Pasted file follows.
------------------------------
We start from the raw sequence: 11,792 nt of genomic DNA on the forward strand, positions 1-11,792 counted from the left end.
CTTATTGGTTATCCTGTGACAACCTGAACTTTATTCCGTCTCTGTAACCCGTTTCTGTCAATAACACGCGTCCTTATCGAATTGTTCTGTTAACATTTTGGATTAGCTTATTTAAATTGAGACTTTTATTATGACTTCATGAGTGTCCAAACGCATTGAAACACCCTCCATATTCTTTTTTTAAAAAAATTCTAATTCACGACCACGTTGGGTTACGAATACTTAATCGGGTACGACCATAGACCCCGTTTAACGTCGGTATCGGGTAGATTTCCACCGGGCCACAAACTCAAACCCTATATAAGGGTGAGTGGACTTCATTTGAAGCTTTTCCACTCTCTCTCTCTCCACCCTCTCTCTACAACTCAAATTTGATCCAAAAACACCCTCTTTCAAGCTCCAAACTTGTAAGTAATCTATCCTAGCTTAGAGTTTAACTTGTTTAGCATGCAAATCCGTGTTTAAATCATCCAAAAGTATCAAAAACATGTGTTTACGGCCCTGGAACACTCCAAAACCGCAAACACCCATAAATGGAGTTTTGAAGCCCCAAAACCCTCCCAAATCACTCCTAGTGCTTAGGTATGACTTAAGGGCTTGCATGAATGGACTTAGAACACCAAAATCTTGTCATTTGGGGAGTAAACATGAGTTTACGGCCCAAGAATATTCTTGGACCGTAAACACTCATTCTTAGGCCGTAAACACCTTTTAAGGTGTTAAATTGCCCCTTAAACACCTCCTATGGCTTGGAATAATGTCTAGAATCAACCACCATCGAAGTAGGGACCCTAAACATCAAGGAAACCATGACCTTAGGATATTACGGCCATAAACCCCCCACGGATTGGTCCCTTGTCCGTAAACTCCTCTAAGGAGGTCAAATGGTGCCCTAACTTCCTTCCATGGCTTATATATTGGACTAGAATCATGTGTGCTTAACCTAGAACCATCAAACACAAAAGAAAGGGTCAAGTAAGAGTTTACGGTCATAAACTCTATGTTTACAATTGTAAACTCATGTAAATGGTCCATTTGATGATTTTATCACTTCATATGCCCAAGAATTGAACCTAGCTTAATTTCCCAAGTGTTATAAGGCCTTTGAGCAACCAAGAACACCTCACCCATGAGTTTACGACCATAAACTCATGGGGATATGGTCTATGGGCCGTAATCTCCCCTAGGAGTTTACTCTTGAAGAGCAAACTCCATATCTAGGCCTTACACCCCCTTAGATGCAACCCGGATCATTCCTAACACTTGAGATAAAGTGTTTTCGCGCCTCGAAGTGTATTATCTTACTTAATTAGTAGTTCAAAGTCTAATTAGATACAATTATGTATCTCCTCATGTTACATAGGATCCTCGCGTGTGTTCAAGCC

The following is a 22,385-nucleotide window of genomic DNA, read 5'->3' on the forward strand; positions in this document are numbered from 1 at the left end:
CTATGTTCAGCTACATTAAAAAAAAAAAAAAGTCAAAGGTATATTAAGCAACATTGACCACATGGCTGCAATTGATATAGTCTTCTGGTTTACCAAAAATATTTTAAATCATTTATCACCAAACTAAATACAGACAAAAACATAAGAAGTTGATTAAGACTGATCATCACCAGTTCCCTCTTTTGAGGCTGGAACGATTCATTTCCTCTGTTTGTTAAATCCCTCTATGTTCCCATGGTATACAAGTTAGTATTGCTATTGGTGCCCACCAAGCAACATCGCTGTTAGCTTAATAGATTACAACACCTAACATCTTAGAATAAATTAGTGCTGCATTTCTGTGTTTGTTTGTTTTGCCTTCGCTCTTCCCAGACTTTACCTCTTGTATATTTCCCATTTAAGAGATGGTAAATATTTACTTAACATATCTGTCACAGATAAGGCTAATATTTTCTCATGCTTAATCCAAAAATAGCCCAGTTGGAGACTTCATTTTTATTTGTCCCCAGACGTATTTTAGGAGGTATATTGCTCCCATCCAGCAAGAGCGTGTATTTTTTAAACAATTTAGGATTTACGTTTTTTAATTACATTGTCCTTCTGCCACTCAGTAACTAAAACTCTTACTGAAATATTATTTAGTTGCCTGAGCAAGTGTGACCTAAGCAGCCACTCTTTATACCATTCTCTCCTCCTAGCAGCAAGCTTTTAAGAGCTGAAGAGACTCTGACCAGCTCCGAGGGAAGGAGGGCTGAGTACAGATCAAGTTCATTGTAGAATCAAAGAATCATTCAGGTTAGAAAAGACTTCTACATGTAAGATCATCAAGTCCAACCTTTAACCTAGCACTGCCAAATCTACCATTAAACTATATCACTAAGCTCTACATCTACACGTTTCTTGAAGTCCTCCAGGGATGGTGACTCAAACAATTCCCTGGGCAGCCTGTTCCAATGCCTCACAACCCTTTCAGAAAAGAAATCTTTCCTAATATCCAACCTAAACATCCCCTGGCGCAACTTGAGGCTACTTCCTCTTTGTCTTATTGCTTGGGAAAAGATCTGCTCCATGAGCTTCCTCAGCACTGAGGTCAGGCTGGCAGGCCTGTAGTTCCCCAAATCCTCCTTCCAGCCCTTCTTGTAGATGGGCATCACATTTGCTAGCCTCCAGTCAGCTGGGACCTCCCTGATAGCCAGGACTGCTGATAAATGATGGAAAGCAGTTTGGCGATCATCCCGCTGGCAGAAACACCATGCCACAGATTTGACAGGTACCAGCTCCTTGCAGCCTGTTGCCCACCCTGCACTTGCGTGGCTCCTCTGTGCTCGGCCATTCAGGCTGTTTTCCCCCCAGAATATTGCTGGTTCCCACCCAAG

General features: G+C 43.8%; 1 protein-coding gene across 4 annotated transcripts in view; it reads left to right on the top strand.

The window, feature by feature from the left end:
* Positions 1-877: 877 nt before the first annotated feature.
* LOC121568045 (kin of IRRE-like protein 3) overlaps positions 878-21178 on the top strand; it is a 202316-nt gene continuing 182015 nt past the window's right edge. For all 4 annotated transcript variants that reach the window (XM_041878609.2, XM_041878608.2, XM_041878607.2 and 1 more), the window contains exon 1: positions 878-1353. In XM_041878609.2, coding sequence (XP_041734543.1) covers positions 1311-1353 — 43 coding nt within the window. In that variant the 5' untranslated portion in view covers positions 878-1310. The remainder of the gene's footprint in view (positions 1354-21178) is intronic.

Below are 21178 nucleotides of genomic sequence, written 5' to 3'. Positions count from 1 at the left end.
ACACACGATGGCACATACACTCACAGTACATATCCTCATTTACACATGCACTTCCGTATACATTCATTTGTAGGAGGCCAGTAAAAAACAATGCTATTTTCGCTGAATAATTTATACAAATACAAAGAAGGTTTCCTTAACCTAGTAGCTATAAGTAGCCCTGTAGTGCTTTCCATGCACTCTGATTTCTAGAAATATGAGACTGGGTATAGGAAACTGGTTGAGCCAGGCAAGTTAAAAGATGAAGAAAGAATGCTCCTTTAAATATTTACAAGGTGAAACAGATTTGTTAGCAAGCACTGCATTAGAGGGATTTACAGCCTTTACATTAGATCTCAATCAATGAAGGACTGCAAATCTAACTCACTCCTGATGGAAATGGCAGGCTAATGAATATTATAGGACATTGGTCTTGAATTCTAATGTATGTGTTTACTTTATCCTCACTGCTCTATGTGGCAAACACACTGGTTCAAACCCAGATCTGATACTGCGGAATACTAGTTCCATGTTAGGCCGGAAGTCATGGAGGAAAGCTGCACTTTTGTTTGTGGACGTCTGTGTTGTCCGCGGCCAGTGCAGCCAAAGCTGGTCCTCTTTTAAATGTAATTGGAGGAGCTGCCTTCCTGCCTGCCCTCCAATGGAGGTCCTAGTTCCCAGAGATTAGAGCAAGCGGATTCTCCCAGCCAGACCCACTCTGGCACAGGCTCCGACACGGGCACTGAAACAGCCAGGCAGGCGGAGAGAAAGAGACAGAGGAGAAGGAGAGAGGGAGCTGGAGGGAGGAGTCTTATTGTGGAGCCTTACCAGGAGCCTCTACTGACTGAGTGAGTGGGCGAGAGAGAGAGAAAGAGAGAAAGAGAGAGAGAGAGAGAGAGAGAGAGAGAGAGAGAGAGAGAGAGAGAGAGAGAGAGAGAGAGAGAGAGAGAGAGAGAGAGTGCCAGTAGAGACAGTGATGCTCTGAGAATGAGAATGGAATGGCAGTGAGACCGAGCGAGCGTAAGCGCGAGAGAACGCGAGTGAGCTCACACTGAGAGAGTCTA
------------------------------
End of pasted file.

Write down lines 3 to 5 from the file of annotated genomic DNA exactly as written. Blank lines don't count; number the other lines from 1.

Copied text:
The following is a 22,385-nucleotide window of genomic DNA, read 5'->3' on the forward strand; positions in this document are numbered from 1 at the left end:
CTATGTTCAGCTACATTAAAAAAAAAAAAAAGTCAAAGGTATATTAAGCAACATTGACCACATGGCTGCAATTGATATAGTCTTCTGGTTTACCAAAAATATTTTAAATCATTTATCACCAAACTAAATACAGACAAAAACATAAGAAGTTGATTAAGACTGATCATCACCAGTTCCCTCTTTTGAGGCTGGAACGATTCATTTCCTCTGTTTGTTAAATCCCTCTATGTTCCCATGGTATACAAGTTAGTATTGCTATTGGTGCCCACCAAGCAACATCGCTGTTAGCTTAATAGATTACAACACCTAACATCTTAGAATAAATTAGTGCTGCATTTCTGTGTTTGTTTGTTTTGCCTTCGCTCTTCCCAGACTTTACCTCTTGTATATTTCCCATTTAAGAGATGGTAAATATTTACTTAACATATCTGTCACAGATAAGGCTAATATTTTCTCATGCTTAATCCAAAAATAGCCCAGTTGGAGACTTCATTTTTATTTGTCCCCAGACGTATTTTAGGAGGTATATTGCTCCCATCCAGCAAGAGCGTGTATTTTTTAAACAATTTAGGATTTACGTTTTTTAATTACATTGTCCTTCTGCCACTCAGTAACTAAAACTCTTACTGAAATATTATTTAGTTGCCTGAGCAAGTGTGACCTAAGCAGCCACTCTTTATACCATTCTCTCCTCCTAGCAGCAAGCTTTTAAGAGCTGAAGAGACTCTGACCAGCTCCGAGGGAAGGAGGGCTGAGTACAGATCAAGTTCATTGTAGAATCAAAGAATCATTCAGGTTAGAAAAGACTTCTACATGTAAGATCATCAAGTCCAACCTTTAACCTAGCACTGCCAAATCTACCATTAAACTATATCACTAAGCTCTACATCTACACGTTTCTTGAAGTCCTCCAGGGATGGTGACTCAAACAATTCCCTGGGCAGCCTGTTCCAATGCCTCACAACCCTTTCAGAAAAGAAATCTTTCCTAATATCCAACCTAAACATCCCCTGGCGCAACTTGAGGCTACTTCCTCTTTGTCTTATTGCTTGGGAAAAGATCTGCTCCATGAGCTTCCTCAGCACTGAGGTCAGGCTGGCAGGCCTGTAGTTCCCCAAATCCTCCTTCCAGCCCTTCTTGTAGATGGGCATCACATTTGCTAGCCTCCAGTCAGCTGGGACCTCCCTGATAGCCAGGACTGCTGATAAATGATGGAAAGCAGTTTGGCGATCATCCCGCTGGCAGAAACACCATGCCACAGATTTGACAGGTACCAGCTCCTTGCAGCCTGTTGCCCACCCTGCACTTGCGTGGCTCCTCTGTGCTCGGCCATTCAGGCTGTTTTCCCCCCAGAATATTGCTGGTTCCCACCCAAG

General features: G+C 43.8%; 1 protein-coding gene across 4 annotated transcripts in view; it reads left to right on the top strand.